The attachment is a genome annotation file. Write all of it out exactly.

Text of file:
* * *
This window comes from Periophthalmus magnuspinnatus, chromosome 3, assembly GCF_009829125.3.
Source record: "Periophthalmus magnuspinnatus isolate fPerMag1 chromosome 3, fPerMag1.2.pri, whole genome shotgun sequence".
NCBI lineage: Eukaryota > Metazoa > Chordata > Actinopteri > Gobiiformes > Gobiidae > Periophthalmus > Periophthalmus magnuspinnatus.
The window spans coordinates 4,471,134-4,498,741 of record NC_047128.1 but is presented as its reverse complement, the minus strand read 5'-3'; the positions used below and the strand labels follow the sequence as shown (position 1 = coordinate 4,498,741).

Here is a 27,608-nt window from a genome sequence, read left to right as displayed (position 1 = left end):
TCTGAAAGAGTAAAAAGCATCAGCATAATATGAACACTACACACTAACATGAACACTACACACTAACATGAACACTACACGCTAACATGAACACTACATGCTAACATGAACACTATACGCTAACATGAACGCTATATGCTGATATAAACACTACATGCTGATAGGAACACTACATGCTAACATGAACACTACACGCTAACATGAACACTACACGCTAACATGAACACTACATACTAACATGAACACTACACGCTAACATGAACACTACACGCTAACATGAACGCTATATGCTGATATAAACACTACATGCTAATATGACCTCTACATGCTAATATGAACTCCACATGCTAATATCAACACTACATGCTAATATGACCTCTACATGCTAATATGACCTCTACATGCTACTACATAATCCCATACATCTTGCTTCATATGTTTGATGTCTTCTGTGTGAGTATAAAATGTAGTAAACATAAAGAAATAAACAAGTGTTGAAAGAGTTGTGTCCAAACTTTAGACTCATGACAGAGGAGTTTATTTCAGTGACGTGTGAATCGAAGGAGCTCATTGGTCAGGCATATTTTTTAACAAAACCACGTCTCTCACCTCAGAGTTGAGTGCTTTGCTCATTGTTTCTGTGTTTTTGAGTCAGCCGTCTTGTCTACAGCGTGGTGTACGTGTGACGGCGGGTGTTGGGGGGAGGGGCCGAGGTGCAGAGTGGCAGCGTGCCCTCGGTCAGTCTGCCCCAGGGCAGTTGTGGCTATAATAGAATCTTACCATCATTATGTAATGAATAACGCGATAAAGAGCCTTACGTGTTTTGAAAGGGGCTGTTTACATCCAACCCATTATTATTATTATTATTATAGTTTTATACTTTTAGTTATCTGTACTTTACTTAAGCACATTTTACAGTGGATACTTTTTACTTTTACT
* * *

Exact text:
This window comes from Periophthalmus magnuspinnatus, chromosome 3, assembly GCF_009829125.3.
Source record: "Periophthalmus magnuspinnatus isolate fPerMag1 chromosome 3, fPerMag1.2.pri, whole genome shotgun sequence".
NCBI lineage: Eukaryota > Metazoa > Chordata > Actinopteri > Gobiiformes > Gobiidae > Periophthalmus > Periophthalmus magnuspinnatus.
The window spans coordinates 4,471,134-4,498,741 of record NC_047128.1 but is presented as its reverse complement, the minus strand read 5'-3'; the positions used below and the strand labels follow the sequence as shown (position 1 = coordinate 4,498,741).

Here is a 27,608-nt window from a genome sequence, read left to right as displayed (position 1 = left end):
TCTGAAAGAGTAAAAAGCATCAGCATAATATGAACACTACACACTAACATGAACACTACACACTAACATGAACACTACACGCTAACATGAACACTACATGCTAACATGAACACTATACGCTAACATGAACGCTATATGCTGATATAAACACTACATGCTGATAGGAACACTACATGCTAACATGAACACTACACGCTAACATGAACACTACACGCTAACATGAACACTACATACTAACATGAACACTACACGCTAACATGAACACTACACGCTAACATGAACGCTATATGCTGATATAAACACTACATGCTAATATGACCTCTACATGCTAATATGAACTCCACATGCTAATATCAACACTACATGCTAATATGACCTCTACATGCTAATATGACCTCTACATGCTACTACATAATCCCATACATCTTGCTTCATATGTTTGATGTCTTCTGTGTGAGTATAAAATGTAGTAAACATAAAGAAATAAACAAGTGTTGAAAGAGTTGTGTCCAAACTTTAGACTCATGACAGAGGAGTTTATTTCAGTGACGTGTGAATCGAAGGAGCTCATTGGTCAGGCATATTTTTTAACAAAACCACGTCTCTCACCTCAGAGTTGAGTGCTTTGCTCATTGTTTCTGTGTTTTTGAGTCAGCCGTCTTGTCTACAGCGTGGTGTACGTGTGACGGCGGGTGTTGGGGGGAGGGGCCGAGGTGCAGAGTGGCAGCGTGCCCTCGGTCAGTCTGCCCCAGGGCAGTTGTGGCTATAATAGAATCTTACCATCATTATGTAATGAATAACGCGATAAAGAGCCTTACGTGTTTTGAAAGGGGCTGTTTACATCCAACCCATTATTATTATTATTATTATAGTTTTATACTTTTAGTTATCTGTACTTTACTTAAGCACATTTTACAGTGGATACTTTTTACTTTTACT